Not hearing bbs fly past and hit stuff around is an invitation to peek out and take pot shots. Waiting until someone peeks out of a suspected spot is also not good enough.

The 6mm don't travel fast like lead and lasers; often enough a peeker will see some barrels pointed at them and hear the sounds and duck back into cover but they still

saw some stuff out there. Not to mention a possible low probability of scoring hits on the first bb sent on a salvo/burst especially if aim and adjust is the name of the game.

 

The idea when giving covering fire to a moving player/element is to service every known and suspected spot an opfor may be located at. You don't even want them peeking out though there are certainly players that will peek out regardless but maybe you'll get lucky and one of your stray bbs will home in.

 

Think whack a mole where you smite a target before it pops out vs you see it pop out, and end up not hitting it cuz you were too slow. Meanwhile it tagged your bros.

 

I hope this was helpful and promotes extra thought when it comes to playing. I do not think this is an unreasonable way to go about this specific topic.

+1

 

I'd also like to add a couple things from my own experience.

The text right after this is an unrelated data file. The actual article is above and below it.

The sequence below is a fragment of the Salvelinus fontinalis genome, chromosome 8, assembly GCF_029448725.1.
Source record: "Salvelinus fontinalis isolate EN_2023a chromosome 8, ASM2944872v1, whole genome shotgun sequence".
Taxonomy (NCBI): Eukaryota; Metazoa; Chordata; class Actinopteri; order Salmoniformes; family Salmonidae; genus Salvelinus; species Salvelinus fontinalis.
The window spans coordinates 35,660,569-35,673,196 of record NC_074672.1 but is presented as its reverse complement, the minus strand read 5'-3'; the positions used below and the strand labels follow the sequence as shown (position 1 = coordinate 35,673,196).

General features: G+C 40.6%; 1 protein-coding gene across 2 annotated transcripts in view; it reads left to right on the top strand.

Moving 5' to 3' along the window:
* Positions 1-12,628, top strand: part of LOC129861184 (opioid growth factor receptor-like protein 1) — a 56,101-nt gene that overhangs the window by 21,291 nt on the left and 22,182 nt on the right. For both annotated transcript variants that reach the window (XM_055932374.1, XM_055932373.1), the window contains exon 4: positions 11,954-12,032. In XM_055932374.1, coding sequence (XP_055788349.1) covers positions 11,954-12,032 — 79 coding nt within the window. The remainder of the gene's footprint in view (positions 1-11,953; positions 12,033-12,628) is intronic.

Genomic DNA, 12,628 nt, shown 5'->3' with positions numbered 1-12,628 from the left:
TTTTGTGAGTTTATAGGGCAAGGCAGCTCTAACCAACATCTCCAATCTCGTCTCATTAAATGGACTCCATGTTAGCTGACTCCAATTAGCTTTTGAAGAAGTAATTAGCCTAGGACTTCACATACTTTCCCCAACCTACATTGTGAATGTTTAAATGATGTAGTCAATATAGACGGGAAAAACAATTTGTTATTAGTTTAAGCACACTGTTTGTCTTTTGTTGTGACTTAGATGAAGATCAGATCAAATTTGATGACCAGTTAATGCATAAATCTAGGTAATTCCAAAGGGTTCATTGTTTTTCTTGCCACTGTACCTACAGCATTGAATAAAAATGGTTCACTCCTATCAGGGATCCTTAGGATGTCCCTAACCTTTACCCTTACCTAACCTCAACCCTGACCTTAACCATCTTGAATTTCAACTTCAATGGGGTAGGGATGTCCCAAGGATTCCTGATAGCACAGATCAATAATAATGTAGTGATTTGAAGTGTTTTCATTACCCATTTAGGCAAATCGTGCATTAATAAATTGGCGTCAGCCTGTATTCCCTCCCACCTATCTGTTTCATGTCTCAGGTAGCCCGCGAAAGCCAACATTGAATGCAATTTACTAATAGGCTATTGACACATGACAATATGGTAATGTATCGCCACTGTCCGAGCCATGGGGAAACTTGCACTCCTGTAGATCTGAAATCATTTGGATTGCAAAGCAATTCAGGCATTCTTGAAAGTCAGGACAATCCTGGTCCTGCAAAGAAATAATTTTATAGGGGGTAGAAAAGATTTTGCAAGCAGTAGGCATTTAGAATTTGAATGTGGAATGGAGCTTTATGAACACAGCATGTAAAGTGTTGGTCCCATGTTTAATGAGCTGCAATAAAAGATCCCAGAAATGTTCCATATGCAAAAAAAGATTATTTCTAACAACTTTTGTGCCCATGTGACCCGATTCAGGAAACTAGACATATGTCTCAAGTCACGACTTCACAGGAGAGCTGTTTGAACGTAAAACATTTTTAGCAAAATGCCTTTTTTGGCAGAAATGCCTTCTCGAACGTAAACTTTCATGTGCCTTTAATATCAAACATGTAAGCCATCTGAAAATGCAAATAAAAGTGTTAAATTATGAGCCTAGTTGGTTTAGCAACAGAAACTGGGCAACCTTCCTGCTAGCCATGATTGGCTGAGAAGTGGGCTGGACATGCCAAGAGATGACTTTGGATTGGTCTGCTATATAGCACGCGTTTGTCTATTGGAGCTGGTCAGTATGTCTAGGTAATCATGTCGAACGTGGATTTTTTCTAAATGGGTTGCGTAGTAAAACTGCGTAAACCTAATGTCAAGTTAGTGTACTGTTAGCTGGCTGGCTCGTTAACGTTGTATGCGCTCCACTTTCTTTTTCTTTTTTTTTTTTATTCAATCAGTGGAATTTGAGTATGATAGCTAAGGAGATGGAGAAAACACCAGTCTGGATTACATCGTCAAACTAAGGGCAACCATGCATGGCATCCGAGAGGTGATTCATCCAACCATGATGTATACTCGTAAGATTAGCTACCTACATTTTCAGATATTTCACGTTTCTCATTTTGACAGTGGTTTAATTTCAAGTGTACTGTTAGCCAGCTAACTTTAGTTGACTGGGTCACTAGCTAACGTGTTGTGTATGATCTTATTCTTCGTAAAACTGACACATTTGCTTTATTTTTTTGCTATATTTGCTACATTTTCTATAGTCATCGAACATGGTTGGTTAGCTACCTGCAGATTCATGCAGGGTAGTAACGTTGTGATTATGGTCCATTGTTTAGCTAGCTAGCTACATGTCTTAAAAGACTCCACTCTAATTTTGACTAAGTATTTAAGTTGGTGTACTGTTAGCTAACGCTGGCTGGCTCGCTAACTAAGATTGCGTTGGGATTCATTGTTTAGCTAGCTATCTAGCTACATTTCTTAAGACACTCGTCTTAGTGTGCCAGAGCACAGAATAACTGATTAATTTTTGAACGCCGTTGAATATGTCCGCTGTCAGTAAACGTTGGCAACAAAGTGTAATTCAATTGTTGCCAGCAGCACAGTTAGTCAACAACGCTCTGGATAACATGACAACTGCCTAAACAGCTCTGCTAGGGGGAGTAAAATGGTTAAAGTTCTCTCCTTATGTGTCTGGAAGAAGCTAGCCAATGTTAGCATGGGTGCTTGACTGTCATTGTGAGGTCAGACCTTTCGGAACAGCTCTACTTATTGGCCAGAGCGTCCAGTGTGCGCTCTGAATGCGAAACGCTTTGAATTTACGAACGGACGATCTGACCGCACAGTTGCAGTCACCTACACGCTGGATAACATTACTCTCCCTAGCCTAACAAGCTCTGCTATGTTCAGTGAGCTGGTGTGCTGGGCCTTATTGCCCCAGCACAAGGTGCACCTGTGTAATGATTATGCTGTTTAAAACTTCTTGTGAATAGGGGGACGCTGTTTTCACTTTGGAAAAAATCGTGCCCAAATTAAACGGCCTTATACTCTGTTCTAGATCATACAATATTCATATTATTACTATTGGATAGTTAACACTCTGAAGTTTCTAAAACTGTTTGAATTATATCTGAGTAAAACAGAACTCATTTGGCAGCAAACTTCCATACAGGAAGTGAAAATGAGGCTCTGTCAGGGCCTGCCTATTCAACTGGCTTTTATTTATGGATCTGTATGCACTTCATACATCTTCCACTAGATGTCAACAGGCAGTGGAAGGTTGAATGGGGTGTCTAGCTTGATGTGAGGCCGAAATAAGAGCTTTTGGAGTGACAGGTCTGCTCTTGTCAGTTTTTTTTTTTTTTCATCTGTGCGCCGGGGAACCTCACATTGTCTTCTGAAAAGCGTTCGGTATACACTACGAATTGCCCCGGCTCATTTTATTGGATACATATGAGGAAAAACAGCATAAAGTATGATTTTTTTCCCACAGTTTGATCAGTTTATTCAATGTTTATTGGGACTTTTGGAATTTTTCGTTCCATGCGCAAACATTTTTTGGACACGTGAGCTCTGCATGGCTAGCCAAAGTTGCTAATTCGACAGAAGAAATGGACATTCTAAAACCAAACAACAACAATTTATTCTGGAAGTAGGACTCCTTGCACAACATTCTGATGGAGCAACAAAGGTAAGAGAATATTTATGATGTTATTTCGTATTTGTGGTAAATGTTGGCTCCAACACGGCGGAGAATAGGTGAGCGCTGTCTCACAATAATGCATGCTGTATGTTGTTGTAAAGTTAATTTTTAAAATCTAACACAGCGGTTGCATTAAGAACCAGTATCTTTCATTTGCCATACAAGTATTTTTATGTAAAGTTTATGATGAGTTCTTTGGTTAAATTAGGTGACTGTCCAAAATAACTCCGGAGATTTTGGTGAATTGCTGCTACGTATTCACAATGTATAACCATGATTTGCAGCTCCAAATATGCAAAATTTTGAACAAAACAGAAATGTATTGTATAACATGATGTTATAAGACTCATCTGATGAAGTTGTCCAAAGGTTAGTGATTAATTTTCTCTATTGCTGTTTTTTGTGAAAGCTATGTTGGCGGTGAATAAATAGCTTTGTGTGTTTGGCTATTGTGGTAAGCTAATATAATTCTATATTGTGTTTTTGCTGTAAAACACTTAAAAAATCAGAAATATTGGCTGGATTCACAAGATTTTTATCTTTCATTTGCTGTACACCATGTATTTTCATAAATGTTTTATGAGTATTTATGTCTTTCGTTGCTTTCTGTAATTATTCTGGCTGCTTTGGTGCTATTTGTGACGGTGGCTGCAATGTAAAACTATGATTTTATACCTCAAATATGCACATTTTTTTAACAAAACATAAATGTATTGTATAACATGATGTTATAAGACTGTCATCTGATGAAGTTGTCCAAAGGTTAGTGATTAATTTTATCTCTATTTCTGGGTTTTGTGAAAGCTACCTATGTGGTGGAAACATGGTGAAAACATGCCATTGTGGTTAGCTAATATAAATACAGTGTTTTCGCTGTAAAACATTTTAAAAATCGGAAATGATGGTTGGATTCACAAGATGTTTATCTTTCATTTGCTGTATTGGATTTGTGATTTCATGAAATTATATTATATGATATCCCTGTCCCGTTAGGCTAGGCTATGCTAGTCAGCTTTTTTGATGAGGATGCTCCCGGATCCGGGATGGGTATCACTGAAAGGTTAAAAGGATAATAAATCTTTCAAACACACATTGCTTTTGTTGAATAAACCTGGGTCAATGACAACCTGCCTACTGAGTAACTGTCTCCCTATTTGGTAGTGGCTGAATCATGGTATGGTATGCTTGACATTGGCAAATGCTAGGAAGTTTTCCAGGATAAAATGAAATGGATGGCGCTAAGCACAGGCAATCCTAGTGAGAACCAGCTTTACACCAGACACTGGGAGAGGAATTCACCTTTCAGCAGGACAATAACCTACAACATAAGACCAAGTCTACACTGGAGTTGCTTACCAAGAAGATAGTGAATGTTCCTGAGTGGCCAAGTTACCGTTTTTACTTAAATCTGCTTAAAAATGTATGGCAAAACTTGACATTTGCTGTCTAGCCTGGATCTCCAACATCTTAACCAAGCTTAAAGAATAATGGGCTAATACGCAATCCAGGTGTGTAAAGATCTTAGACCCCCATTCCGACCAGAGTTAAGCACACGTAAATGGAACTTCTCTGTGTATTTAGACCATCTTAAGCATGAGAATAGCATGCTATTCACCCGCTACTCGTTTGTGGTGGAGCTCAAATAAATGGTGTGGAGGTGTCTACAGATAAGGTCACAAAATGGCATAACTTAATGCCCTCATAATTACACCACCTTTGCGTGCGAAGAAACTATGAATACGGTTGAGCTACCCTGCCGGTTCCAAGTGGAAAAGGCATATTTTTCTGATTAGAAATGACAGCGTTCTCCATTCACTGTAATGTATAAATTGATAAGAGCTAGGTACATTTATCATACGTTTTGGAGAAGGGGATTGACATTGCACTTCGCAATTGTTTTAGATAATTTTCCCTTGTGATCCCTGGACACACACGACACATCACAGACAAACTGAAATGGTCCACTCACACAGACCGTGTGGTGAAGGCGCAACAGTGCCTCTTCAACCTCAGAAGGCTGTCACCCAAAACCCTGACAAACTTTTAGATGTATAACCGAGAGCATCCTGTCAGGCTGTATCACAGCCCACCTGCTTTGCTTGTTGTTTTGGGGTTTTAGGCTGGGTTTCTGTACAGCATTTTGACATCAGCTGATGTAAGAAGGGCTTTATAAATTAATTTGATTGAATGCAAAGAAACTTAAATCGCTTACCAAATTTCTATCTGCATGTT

I've seen a lot of newer players provide "covering fire" for another player - apparently cowering behind a barricade is their definition of covering fire. If you provide covering fire for someone else, do it right!

 

Additionally, when I need covering fire I'll ask a teammate for it while making eye contact with said player, and give a brief countdown before I run. If it's to another piece of cover, I'll offer to cover him while he moves to me, like leapfrogging.

 

Since I use hi-caps I find it beneficial to hose down an area where I think an enemy player will pop his head out, regardless of teammates needing cover fire. This can also up your kill count if the player on the receiving end is foolish enough to stick his head out.

 

 

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+1 to both of you guys.

 

Another tidbit on the converse of kids shooting a burst of covering fire and then ducking down. Many new players who are a bit gung-ho will step completely out from cover to throw their plastic. Although the covering fire itself may be beneficial to the asset moving, often they do not realize that they are completely vulnerable themselves. Cover fire is only beneficial if you are alive to provide it.